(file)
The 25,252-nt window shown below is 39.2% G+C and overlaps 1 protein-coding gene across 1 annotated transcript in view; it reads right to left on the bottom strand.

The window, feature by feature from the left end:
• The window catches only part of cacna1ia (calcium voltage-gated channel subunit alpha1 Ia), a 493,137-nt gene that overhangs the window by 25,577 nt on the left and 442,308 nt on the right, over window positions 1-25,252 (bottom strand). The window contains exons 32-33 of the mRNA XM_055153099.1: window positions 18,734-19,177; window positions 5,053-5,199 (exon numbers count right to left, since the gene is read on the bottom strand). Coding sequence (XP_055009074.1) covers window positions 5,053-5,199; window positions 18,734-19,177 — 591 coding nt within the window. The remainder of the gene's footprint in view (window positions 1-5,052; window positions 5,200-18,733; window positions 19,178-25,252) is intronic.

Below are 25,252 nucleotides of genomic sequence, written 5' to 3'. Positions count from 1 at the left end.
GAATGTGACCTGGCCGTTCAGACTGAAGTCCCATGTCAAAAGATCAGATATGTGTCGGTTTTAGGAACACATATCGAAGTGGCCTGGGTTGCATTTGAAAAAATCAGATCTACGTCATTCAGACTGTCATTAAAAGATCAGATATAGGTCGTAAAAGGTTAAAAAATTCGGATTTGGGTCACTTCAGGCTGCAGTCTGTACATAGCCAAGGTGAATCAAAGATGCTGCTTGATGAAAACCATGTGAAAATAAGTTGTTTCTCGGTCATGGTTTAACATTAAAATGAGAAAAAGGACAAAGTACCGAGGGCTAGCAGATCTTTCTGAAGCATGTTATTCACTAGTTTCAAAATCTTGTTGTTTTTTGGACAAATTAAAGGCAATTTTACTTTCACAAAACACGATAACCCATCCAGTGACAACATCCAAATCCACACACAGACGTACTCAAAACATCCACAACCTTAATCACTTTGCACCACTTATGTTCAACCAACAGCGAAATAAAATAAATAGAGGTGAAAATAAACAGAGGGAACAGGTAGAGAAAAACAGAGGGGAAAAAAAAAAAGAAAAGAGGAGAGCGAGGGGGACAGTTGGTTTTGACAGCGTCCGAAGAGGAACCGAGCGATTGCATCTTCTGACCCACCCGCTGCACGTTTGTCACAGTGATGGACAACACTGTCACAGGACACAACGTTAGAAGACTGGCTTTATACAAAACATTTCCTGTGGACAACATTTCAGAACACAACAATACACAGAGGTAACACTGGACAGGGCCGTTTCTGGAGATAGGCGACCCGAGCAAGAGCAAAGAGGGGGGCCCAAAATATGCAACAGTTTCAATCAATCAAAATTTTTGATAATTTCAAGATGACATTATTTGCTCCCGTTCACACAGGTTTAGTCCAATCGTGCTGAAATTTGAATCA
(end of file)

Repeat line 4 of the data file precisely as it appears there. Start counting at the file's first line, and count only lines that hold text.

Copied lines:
Below are 25,252 nucleotides of genomic sequence, written 5' to 3'. Positions count from 1 at the left end.